Understanding Malaria: Should Australians be Concerned?
Published: 31 May 2020
Published: 31 May 2020
At least 200 million people are infected with malaria every year, with an estimated 400,000 deaths annually (WHO 2020).
Malaria is an infectious disease caused by the parasite Plasmodium, which is transmitted through the bite of a female Anopheles mosquito. Occasionally it is transmitted congenitally, by blood transfusion or by syringes (NSW DoH 2016).
When female Anopheles mosquitoes feed on blood to nurture their eggs, they can pick up Plasmodium parasites from humans infected with malaria. These mosquitoes will then become vectors (carriers) and transmit Plasmodium to other people they bite. You can not contract malaria directly from another person (CDC 2020; WHO 2016).
Australia was certified as being malaria-free by the World Health Organisation in 1981. (QLD DoH 2017).
Despite this, there are still reasons to be vigilant:
(QLD DoH 2017; NSW DoH 2016; Canna 2019)
If Australia is to remain free of malaria, it is imperative that all cases are diagnosed and treated appropriately. If you’ve been in an area where malaria has occurred within the previous 12 months and you develop a fever, you should be checked for malaria, both for your own sake and to prevent malaria getting into the community.
There are five main species of Plasmodium that cause malaria in humans. They differ somewhat in areas where they mainly occur, the symptoms they cause, and treatment required.
(MyDr 2012; Stanford Health Care 2019; The Walter and Eliza Hall Institute of Medical Research 2020)
After being bitten by an infected mosquito, the Plasmodium parasite enters the liver, where it begins to multiply. 7 to 18 days later (typically), the infection re-enters the bloodstream, invades red blood cells and reproduces (NHS 2018).
The initial flu-like symptoms are likely to include:
Some people may experience recurring ‘attacks’ of malaria, where they experience cycles of symptoms that last for around 6 to 12 hours.
(NHS 2018; Mayo Clinic 2018)
Plasmodium malariae may persist for several years and has been associated with nephrotic syndrome in children (Langford et al. 2015).
Severe malaria may cause symptoms such as:
(Severe Malaria Observatory 2017; RCHM 2012)
Laboratory diagnosis of malaria is by microscopy. A blood specimen is spread as a smear and examined to confirm the presence of Plasmodium and calculate the percentage of red cells containing the parasites (CDC 2020).
Where microscopy is not possible, ‘dipstick’ tests (malaria antigen immunochromatographic test) may be used. This can detect Plasmodium falciparum but not other species (CDC 2020).
Malaria is treated with antimalarial drugs to kill the Plasmodium. The exact drug will depend on the species of Plasmodium involved and the patient (some medicines are not suitable in pregnant women or infants) (Mayo Clinic 2018).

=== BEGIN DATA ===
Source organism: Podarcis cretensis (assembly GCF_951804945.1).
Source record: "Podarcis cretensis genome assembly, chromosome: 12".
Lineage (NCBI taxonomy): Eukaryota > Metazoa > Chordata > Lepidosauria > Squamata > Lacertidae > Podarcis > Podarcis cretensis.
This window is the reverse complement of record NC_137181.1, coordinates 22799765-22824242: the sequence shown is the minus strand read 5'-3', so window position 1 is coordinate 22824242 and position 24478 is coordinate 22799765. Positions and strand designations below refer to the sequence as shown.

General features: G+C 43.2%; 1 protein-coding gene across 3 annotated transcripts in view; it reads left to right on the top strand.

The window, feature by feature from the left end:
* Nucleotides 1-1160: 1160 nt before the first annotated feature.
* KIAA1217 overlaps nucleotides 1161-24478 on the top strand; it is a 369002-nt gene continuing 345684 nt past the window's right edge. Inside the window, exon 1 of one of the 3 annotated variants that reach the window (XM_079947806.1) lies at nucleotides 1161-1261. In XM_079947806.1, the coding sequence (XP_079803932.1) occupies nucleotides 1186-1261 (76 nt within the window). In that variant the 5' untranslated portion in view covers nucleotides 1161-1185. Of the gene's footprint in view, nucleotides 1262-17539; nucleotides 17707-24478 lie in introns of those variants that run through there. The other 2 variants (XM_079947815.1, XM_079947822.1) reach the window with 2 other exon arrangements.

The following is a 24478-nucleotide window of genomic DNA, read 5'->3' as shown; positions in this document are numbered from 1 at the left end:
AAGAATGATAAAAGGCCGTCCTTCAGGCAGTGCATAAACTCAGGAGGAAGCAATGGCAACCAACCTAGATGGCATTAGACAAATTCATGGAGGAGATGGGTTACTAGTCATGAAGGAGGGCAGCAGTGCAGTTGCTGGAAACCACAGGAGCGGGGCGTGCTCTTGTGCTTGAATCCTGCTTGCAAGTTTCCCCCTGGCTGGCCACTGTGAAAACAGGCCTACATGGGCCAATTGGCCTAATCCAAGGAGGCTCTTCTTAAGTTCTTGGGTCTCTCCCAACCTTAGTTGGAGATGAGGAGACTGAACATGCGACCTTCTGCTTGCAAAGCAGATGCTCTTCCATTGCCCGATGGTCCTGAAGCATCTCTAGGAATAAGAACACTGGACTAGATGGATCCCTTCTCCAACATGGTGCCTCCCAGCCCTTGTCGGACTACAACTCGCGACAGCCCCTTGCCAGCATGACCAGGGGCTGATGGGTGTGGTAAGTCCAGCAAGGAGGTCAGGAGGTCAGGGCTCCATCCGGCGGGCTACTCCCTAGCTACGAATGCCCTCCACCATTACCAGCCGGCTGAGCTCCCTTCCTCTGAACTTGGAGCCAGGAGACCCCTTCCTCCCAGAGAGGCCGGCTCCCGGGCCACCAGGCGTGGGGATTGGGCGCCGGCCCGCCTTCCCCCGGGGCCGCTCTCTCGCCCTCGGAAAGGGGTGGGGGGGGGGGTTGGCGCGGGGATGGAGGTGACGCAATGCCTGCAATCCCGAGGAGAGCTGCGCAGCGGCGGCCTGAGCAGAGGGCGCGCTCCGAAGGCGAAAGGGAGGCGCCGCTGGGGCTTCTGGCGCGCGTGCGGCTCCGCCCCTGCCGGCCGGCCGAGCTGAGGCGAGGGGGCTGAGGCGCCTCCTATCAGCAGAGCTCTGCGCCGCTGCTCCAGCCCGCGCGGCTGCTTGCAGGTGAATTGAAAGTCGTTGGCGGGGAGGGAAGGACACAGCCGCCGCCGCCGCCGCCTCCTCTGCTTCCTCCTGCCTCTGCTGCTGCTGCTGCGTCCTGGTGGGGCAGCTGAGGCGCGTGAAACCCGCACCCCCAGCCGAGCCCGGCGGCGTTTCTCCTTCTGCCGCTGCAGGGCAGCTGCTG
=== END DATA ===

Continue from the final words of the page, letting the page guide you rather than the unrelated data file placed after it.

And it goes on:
Increasing medicine resistance is a problem, especially in certain areas, and the area in which malaria was caught needs to be considered (Mayo Clinic 2018).
In severe malaria, treatment must be started urgently. Initially, it needs to be intravenous. If the attack is not classified as severe, oral medications may be used (CDC 2020).
Plasmodium vivax and Plasmodium ovale may have dormant stages (hypnozoites) that persist in the liver and are not killed by the medication used for the acute attack. The patient may need to take primaquine (Mikolajczak et al. 2015).
Anyone travelling to a malarious region should take precautions. This includes consulting a physician to prescribe preventative antimalarial drugs (NSW DoH 2016).
No antimalarial drug is 100% effective, so taking precautions to avoid mosquito bites is also crucial. These include:
(NSW DoH 2016; Malariasite 2015)
Question 1 of 3
True or false? Some <em>Plasmodium</em> parasites can stay dormant in the body for an extended period of time.
Start an Ausmed Subscription to unlock this feature!
Phillip Petersen, BSc, FASM, has operated a writing and editing business for over twenty years. This follows a career as a microbiologist in hospitals and a pathology laboratory for over thirty years, during which he was also involved with the development and implementation of microbiology courses at Queensland University of Technology. He also conducted research on the in vitro study of infection and has had articles published as well as reference books on the diagnosis and management of infectious diseases and on antibiotics. Phillip ranks his greatest achievement as materially assisting several higher degree students and researchers to reach their goals. See Educator Profile